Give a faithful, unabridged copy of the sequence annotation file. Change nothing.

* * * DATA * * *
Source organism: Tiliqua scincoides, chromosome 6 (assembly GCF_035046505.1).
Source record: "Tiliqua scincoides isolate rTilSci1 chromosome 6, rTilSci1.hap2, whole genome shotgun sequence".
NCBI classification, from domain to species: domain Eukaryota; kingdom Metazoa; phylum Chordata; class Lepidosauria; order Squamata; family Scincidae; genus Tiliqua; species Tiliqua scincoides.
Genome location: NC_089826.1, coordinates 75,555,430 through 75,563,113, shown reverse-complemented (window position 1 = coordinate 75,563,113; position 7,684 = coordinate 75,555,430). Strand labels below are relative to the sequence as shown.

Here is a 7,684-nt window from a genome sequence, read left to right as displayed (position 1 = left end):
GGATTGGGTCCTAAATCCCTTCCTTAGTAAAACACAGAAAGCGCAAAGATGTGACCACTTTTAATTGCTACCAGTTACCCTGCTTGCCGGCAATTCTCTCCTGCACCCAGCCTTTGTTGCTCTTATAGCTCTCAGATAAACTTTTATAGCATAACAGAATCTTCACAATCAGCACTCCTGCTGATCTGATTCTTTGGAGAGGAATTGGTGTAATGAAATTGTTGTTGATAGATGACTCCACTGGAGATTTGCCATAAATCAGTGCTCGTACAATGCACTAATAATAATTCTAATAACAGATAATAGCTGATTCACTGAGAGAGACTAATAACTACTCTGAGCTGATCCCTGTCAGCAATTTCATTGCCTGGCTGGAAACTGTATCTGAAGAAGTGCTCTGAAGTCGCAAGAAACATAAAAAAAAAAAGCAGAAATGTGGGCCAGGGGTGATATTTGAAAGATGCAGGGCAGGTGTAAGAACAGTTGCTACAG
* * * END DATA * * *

Source organism: Tiliqua scincoides, chromosome 6 (assembly GCF_035046505.1).
Source record: "Tiliqua scincoides isolate rTilSci1 chromosome 6, rTilSci1.hap2, whole genome shotgun sequence".
NCBI classification, from domain to species: domain Eukaryota; kingdom Metazoa; phylum Chordata; class Lepidosauria; order Squamata; family Scincidae; genus Tiliqua; species Tiliqua scincoides.
Genome location: NC_089826.1, coordinates 75,555,430 through 75,563,113, shown reverse-complemented (window position 1 = coordinate 75,563,113; position 7,684 = coordinate 75,555,430). Strand labels below are relative to the sequence as shown.

Here is a 7,684-nt window from a genome sequence, read left to right as displayed (position 1 = left end):
GGATTGGGTCCTAAATCCCTTCCTTAGTAAAACACAGAAAGCGCAAAGATGTGACCACTTTTAATTGCTACCAGTTACCCTGCTTGCCGGCAATTCTCTCCTGCACCCAGCCTTTGTTGCTCTTATAGCTCTCAGATAAACTTTTATAGCATAACAGAATCTTCACAATCAGCACTCCTGCTGATCTGATTCTTTGGAGAGGAATTGGTGTAATGAAATTGTTGTTGATAGATGACTCCACTGGAGATTTGCCATAAATCAGTGCTCGTACAATGCACTAATAATAATTCTAATAACAGATAATAGCTGATTCACTGAGAGAGACTAATAACTACTCTGAGCTGATCCCTGTCAGCAATTTCATTGCCTGGCTGGAAACTGTATCTGAAGAAGTGCTCTGAAGTCGCAAGAAACATAAAAAAAAAAAGCAGAAATGTGGGCCAGGGGTGATATTTGAAAGATGCAGGGCAGGTGTAAGAACAGTTGCTACAG